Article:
The concept of psychological stability

By Hanan Parvez

The energy of the mind is the essence of life.                                                                                                            - Aristotle

Almost every system in the world interacts with some other system so that stability is attained. Every phenomenon that occurs in nature is a result of energy exchanges between two or more systems.

Whether it be the physical dynamics of motion or the chemical combination of two substances, the aim of the system components is always to lower their energy and become more stable. There is a constant excitation and de-excitation going on in all the systems of the universe. Same is the case with psychological phenomena- it all comes down to energy.

Our behaviour, most of the time, is a direct result of the energy exchanges between us and our environment. What’s fascinating is that this ‘environment’ not only includes things outside of our body but also things that make up the body itself (organs).

Your mind is watching over your bodily functions as much as it is monitoring the external environment. Heck, even the thoughts that you think are considered as 'environment' by the mind because it responds to them in a similar fashion as it does to the external environment.

psychological stability figure

We receive energy from our external environment via the five senses. This energy (information) is processed by our mind and interpreted in a certain way. This interpretation often happens subconsciously, unless a person has raised his level of awareness, and the way we interpret this information determines what kind of emotions we experience and hence the actions that we take.

Like I said before, our mind also receives information from our internal environment i.e. our body and also from our thoughts. That explains why we feel the emotion of hunger and why even thoughts (and not just the circumstances) have got the power to trigger emotions.

In the former case, our mind is warning us that our calories have depleted and in the latter case it is trying to make sense of the images that we are holding in our mind. If our mind 'considers' not only the external environment as its environment but also the what's going on in the body and our thoughts as its environment, where then is the mind located?

No one knows. All we can do is measure its activity in the body, especially in the brain. Without going further into the mystery, we can be at least sure of the fact that our psychological phenomena are the result of the energy exchanges between our mind and our environment (both external and the so-called internal).

Extra energy and stability

In the post about emotions, I said that all emotions motivate us to perform actions. How do they do so? By providing us with extra energy. As soon as we take the actions, we are relieved of this extra energy and we attain stability. Our mind is basically an energy-generator that generates energy in the form of emotions. Do we always take action when a certain emotion is generated?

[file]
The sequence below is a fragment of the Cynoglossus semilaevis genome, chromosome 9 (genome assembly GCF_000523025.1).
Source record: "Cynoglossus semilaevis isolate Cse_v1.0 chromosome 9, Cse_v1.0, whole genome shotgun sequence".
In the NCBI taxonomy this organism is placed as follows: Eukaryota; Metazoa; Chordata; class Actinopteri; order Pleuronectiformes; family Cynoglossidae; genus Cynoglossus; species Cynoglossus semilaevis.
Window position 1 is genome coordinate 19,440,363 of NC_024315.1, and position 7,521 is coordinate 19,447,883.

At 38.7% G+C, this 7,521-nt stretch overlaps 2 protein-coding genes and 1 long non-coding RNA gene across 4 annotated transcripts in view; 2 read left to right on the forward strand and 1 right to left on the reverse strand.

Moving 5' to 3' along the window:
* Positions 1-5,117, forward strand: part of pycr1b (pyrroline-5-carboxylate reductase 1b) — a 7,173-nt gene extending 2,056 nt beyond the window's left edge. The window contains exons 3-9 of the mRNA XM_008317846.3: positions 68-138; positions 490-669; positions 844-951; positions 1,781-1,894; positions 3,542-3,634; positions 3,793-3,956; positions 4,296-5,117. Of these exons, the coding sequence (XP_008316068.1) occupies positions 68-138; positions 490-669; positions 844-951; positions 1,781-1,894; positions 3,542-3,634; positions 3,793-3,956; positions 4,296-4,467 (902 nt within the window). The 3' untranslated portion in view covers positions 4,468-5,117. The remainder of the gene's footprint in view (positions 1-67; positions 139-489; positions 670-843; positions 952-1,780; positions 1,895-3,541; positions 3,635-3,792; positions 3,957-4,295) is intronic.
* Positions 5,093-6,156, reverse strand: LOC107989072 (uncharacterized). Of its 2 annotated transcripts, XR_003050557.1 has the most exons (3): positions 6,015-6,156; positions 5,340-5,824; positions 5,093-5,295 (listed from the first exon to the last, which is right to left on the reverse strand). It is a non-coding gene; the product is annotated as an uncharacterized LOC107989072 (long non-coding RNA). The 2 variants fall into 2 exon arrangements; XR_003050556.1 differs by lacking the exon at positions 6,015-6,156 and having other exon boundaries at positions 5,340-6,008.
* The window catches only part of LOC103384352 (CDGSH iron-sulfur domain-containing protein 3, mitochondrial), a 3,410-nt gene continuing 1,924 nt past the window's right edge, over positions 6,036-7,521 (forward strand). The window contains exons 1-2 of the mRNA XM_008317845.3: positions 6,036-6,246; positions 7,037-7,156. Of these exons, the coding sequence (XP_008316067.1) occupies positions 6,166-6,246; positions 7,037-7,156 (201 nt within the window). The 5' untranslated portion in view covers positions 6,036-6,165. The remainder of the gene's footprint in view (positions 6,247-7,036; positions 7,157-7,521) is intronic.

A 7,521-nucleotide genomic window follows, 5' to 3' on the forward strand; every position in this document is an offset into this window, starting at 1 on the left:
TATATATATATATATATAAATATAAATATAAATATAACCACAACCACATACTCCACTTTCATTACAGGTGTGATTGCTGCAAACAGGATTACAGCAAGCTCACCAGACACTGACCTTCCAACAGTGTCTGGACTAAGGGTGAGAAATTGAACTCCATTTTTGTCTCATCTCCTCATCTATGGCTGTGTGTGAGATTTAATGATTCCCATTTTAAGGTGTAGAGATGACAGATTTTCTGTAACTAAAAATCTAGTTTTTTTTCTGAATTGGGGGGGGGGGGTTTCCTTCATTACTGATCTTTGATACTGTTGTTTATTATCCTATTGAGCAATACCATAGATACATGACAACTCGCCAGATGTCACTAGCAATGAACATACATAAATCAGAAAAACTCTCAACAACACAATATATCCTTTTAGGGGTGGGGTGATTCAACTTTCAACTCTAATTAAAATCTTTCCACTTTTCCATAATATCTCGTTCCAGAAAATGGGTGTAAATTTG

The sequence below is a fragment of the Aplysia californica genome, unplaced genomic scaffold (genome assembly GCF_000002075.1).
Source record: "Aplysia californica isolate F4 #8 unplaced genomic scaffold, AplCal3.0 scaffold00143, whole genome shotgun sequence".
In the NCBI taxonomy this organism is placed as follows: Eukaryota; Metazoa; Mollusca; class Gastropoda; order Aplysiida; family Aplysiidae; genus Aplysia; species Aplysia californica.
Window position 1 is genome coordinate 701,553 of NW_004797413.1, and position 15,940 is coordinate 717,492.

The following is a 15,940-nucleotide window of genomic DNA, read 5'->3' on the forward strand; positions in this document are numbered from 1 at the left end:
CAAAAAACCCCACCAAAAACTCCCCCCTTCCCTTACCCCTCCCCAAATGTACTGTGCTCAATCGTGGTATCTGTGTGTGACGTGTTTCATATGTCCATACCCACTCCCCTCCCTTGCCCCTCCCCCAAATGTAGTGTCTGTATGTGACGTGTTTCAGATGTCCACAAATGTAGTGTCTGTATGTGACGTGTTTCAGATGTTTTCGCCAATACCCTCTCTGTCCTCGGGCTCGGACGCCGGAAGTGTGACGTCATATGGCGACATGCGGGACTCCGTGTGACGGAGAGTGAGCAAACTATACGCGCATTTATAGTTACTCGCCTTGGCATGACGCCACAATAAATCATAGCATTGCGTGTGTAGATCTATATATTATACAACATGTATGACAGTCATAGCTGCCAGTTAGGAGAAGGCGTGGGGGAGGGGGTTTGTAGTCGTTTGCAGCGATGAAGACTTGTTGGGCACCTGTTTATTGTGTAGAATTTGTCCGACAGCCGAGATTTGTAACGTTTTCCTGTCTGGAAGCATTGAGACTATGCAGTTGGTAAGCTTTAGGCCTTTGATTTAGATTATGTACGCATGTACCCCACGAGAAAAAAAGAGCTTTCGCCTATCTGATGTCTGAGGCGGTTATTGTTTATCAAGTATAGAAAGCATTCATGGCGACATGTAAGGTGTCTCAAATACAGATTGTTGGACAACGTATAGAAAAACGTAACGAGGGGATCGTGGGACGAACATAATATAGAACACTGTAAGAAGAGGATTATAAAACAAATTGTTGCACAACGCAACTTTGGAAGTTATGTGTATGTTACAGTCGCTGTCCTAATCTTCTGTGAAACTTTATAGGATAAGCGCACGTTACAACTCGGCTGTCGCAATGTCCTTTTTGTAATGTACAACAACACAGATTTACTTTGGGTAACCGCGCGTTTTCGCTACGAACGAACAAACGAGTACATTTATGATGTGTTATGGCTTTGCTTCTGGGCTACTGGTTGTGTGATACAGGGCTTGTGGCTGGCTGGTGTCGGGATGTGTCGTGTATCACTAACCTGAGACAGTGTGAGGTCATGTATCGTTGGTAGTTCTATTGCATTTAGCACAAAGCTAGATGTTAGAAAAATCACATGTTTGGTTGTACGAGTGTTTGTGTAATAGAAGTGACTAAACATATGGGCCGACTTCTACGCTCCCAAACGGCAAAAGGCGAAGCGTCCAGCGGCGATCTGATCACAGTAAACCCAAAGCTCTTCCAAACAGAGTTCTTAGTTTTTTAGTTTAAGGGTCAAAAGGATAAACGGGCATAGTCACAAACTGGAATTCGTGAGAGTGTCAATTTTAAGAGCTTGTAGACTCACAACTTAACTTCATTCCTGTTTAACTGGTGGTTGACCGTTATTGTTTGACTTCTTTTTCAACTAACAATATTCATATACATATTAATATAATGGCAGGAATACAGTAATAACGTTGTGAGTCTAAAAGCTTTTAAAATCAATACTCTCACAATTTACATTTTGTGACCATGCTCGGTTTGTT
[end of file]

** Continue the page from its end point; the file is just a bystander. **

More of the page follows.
The answer is an obvious no. There is a certain threshold up to which we can tolerate the extra energy that our mind generates. This threshold varies from person to person and from emotion to emotion. Once this threshold is reached, the extra energy of the emotions becomes unbearable and we are forced to take actions.

If due to some circumstantial pressure we are unable to take action, we can still channel out the energy in other ways such as talking, singing, writing, etc. or we may end up suppressing our emotions, but ultimately they have to leak out, even if it happens via the dreams that we see at night. (dreams and their meaning)

When we get rid of the extra energy that our emotions charge us with, we become psychologically stable. That’s what we strive for; that’s the purpose most of the actions that we take throughout the day are designed to serve.

While we are all always trying to achieve psychological stability, the truth is that we can’t fully attain it as long as we are interacting with our environment, that is to say, as long as we are alive. Yes, sometimes we may be more stable than at other times but 100% psychological stability can’t be attained as long as we are receiving information from the environment.

Some examples

Following are some of the behaviours that illustrate how we try to attain some degree of psychological stability…

When we feel hungry we eat food. Hunger provides us with the energy to go and look for some food. Once we do that, we became stable again.

When someone who has a low self-esteem hates you or is jealous of you, his hatred makes him unstable and he feels like putting you down. By criticizing you or gossiping about you, he eases his emotions a bit and becomes stable.

If someone violates your rights or treats you unfairly, you become angry. Anger charges you with energy to motivate you to take your rights back and seek fair treatment. When you do that you become stable.

When we have dreams and goals, the thoughts of fulfilling them motivate us greatly. This motivation is simply our mind providing us with energy so that we may be able to take the actions required to achieve them! Once we achieve them we become stable, till we find new goals to chase.

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